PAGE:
On article Opinion: the Sony a7 III could be the new Nikon D750 (1232 comments in total)

Looking at the body price only can be a bit misleading.
Let's add a commonly used lens, 24-70/2.8.
At B&H A7III + 24-70/2.8 GM = 4200 USD
D750+ 24-70/2.8 (non VR)= 3600 USD
For those who don't need video, A7III is quite expensive compared to D750. D750 is an extremely popular camera. I am sure A7III will be very popular too. But I doubt it will be as popular as it's Nikon counterpart, because price matters, lens collection matters, reputation matters, photographer matters, weather sealing matters, battery life matters and OVF and larger size (and ergonomics) matters to many.
(just a thought from a Canon user)

Link | Posted on Apr 16, 2018 at 06:35 UTC as 99th comment | 8 replies
In reply to:

aftab: In 2011, 2.9 million units of mirrorless were sold. This increased to 4 million units in 2012. In 2012 IDC made a bold prediction: in 2014, 13 million mirrorless will be sold. This prediction was a failure. Mirrorless sale per year remained around 4 million units since then. Contrary to popular belief, mirrorless sale is not increasing in absolute numbers, its is increasing as a percent of total ILC sale as DSLR sale is falling. There is good indication that decline in DSLR sale is stabilizing . It is highly likely that DSLR sale will stabilize around 8 million units per year and mirrorless around 4-5 million units. This is the likely scenario in next 2-3 years. What will happen after this is anybody's guess. Why mirrorless sale has remained stagnant in last 5-6 years? Maybe because technology was still immature or because Canon and Nikon haven't been serious with it. But it is also possible that despite all innovations most people are not convinced with mirrorless.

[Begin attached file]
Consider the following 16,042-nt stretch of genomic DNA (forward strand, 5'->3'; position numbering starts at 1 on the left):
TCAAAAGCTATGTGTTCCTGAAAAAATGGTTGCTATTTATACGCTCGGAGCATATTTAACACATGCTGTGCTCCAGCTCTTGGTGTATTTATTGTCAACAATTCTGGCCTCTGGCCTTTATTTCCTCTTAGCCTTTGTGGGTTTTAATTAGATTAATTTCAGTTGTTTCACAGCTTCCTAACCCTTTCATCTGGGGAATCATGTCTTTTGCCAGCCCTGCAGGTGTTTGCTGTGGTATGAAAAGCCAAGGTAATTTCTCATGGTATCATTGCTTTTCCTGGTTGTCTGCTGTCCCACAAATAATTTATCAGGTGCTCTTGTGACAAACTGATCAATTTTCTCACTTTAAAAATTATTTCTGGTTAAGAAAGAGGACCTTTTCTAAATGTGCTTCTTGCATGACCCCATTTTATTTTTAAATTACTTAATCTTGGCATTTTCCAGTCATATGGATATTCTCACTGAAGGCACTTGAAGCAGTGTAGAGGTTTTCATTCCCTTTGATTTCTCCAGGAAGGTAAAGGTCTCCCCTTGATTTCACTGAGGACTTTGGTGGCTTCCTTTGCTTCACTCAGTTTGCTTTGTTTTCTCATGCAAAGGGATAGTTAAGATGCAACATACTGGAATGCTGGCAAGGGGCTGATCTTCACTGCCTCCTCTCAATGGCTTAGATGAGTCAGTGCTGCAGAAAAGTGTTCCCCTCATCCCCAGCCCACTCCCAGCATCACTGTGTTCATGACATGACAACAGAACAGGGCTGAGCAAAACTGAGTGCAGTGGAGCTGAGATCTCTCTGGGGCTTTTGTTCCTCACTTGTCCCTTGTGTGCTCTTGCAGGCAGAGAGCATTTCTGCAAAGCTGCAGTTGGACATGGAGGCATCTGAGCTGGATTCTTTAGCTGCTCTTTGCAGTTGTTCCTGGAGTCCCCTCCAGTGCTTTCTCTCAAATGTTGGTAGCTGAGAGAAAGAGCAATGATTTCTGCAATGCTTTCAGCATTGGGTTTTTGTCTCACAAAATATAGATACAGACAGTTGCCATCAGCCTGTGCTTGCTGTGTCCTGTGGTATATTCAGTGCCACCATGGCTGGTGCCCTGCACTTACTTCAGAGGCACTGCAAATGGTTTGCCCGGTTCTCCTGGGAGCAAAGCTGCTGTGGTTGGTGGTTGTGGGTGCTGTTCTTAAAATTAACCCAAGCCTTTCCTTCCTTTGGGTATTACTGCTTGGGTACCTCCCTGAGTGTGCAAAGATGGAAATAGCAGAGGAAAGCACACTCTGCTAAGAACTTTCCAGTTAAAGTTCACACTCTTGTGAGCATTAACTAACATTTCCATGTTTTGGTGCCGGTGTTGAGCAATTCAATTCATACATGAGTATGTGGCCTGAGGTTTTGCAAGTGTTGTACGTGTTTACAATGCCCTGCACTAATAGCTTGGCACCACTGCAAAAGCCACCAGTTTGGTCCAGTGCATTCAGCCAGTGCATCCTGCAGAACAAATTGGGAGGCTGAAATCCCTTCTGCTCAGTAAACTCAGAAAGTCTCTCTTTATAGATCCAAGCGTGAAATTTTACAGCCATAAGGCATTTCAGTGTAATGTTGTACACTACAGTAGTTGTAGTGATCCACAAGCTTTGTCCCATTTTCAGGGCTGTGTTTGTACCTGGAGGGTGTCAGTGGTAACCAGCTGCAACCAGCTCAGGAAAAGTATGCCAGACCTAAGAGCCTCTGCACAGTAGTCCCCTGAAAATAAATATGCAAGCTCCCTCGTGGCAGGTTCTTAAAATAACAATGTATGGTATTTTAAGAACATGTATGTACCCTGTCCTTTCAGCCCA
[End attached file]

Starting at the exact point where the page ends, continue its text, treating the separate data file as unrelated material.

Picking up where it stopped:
A myth is often propagated that younger generation will lean towards mirrorless as they are coming from cellphone and never experienced OVF. In reality, APSC DSLRs overwhelmingly outsell entry to mid-level mirrorless. Most of these buyers must be younger generation. Why is this generation not automatically attracted towards mirrorless? It is because, when young cellphone users want to get serious about photography, they automatically think Canon or Nikon. They don’t care about OVF vs EVF. For them seriousness means Canon or Nikon.
Despite all the forum clamor, Sony market share has remained around 12-14%, Fuji, Olympus and Panasonic have single digit share. Only Canon and Nikon can push the market towards mirrorless. Will they or when will they?
Hard to tell.

Link | Posted on Apr 9, 2018 at 12:19 UTC

In 2011, 2.9 million units of mirrorless were sold. This increased to 4 million units in 2012. In 2012 IDC made a bold prediction: in 2014, 13 million mirrorless will be sold. This prediction was a failure. Mirrorless sale per year remained around 4 million units since then. Contrary to popular belief, mirrorless sale is not increasing in absolute numbers, its is increasing as a percent of total ILC sale as DSLR sale is falling. There is good indication that decline in DSLR sale is stabilizing . It is highly likely that DSLR sale will stabilize around 8 million units per year and mirrorless around 4-5 million units. This is the likely scenario in next 2-3 years. What will happen after this is anybody's guess. Why mirrorless sale has remained stagnant in last 5-6 years? Maybe because technology was still immature or because Canon and Nikon haven't been serious with it. But it is also possible that despite all innovations most people are not convinced with mirrorless.

Link | Posted on Apr 9, 2018 at 12:18 UTC as 134th comment | 32 replies
In reply to:

Mastering Light: Wow there is a lot of delusional posts.

The fact is a good percentage of ILC users prefer an OVF over a "digital" looking EVF and can use the LCD anytime they want.
EVF fans can say what they want but they can 'tchange people's minds.